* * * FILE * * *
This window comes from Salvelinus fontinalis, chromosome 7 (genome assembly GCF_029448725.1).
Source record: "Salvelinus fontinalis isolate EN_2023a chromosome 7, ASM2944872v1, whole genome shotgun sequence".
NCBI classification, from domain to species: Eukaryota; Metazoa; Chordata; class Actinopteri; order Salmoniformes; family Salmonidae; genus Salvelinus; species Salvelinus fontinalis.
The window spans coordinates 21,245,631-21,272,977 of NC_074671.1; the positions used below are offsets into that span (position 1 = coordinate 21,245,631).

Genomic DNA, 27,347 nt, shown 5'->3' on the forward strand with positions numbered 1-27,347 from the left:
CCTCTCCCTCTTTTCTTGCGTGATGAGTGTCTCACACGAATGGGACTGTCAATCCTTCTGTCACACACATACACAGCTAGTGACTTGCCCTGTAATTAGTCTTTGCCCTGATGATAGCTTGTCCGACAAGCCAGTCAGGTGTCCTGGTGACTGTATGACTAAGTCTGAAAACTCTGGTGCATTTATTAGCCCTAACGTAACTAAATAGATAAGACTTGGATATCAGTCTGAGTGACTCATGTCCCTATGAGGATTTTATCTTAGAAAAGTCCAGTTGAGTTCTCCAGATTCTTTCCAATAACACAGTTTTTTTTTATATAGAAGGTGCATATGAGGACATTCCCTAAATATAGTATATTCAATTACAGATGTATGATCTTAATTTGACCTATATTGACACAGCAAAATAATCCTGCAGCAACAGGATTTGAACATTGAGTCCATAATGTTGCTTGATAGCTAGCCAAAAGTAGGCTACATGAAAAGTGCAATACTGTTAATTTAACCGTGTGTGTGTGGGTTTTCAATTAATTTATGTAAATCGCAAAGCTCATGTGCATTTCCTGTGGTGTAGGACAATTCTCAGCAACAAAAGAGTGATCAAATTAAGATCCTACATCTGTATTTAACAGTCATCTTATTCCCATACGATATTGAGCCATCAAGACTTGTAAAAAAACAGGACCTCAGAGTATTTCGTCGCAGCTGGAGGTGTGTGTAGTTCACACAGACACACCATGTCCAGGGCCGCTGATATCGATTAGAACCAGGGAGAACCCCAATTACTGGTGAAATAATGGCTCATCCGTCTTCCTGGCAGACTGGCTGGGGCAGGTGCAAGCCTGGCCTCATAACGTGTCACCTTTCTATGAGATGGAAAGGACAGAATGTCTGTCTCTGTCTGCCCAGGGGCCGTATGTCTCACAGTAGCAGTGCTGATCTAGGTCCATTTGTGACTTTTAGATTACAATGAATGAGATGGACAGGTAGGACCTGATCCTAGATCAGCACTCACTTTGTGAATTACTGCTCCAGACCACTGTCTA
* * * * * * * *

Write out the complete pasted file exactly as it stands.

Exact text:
This window comes from Salvelinus fontinalis, chromosome 7 (genome assembly GCF_029448725.1).
Source record: "Salvelinus fontinalis isolate EN_2023a chromosome 7, ASM2944872v1, whole genome shotgun sequence".
NCBI classification, from domain to species: Eukaryota; Metazoa; Chordata; class Actinopteri; order Salmoniformes; family Salmonidae; genus Salvelinus; species Salvelinus fontinalis.
The window spans coordinates 21,245,631-21,272,977 of NC_074671.1; the positions used below are offsets into that span (position 1 = coordinate 21,245,631).

Genomic DNA, 27,347 nt, shown 5'->3' on the forward strand with positions numbered 1-27,347 from the left:
CCTCTCCCTCTTTTCTTGCGTGATGAGTGTCTCACACGAATGGGACTGTCAATCCTTCTGTCACACACATACACAGCTAGTGACTTGCCCTGTAATTAGTCTTTGCCCTGATGATAGCTTGTCCGACAAGCCAGTCAGGTGTCCTGGTGACTGTATGACTAAGTCTGAAAACTCTGGTGCATTTATTAGCCCTAACGTAACTAAATAGATAAGACTTGGATATCAGTCTGAGTGACTCATGTCCCTATGAGGATTTTATCTTAGAAAAGTCCAGTTGAGTTCTCCAGATTCTTTCCAATAACACAGTTTTTTTTTATATAGAAGGTGCATATGAGGACATTCCCTAAATATAGTATATTCAATTACAGATGTATGATCTTAATTTGACCTATATTGACACAGCAAAATAATCCTGCAGCAACAGGATTTGAACATTGAGTCCATAATGTTGCTTGATAGCTAGCCAAAAGTAGGCTACATGAAAAGTGCAATACTGTTAATTTAACCGTGTGTGTGTGGGTTTTCAATTAATTTATGTAAATCGCAAAGCTCATGTGCATTTCCTGTGGTGTAGGACAATTCTCAGCAACAAAAGAGTGATCAAATTAAGATCCTACATCTGTATTTAACAGTCATCTTATTCCCATACGATATTGAGCCATCAAGACTTGTAAAAAAACAGGACCTCAGAGTATTTCGTCGCAGCTGGAGGTGTGTGTAGTTCACACAGACACACCATGTCCAGGGCCGCTGATATCGATTAGAACCAGGGAGAACCCCAATTACTGGTGAAATAATGGCTCATCCGTCTTCCTGGCAGACTGGCTGGGGCAGGTGCAAGCCTGGCCTCATAACGTGTCACCTTTCTATGAGATGGAAAGGACAGAATGTCTGTCTCTGTCTGCCCAGGGGCCGTATGTCTCACAGTAGCAGTGCTGATCTAGGTCCATTTGTGACTTTTAGATTACAATGAATGAGATGGACAGGTAGGACCTGATCCTAGATCAGCACTCACTTTGTGAATTACTGCTCCAGACCACTGTCTA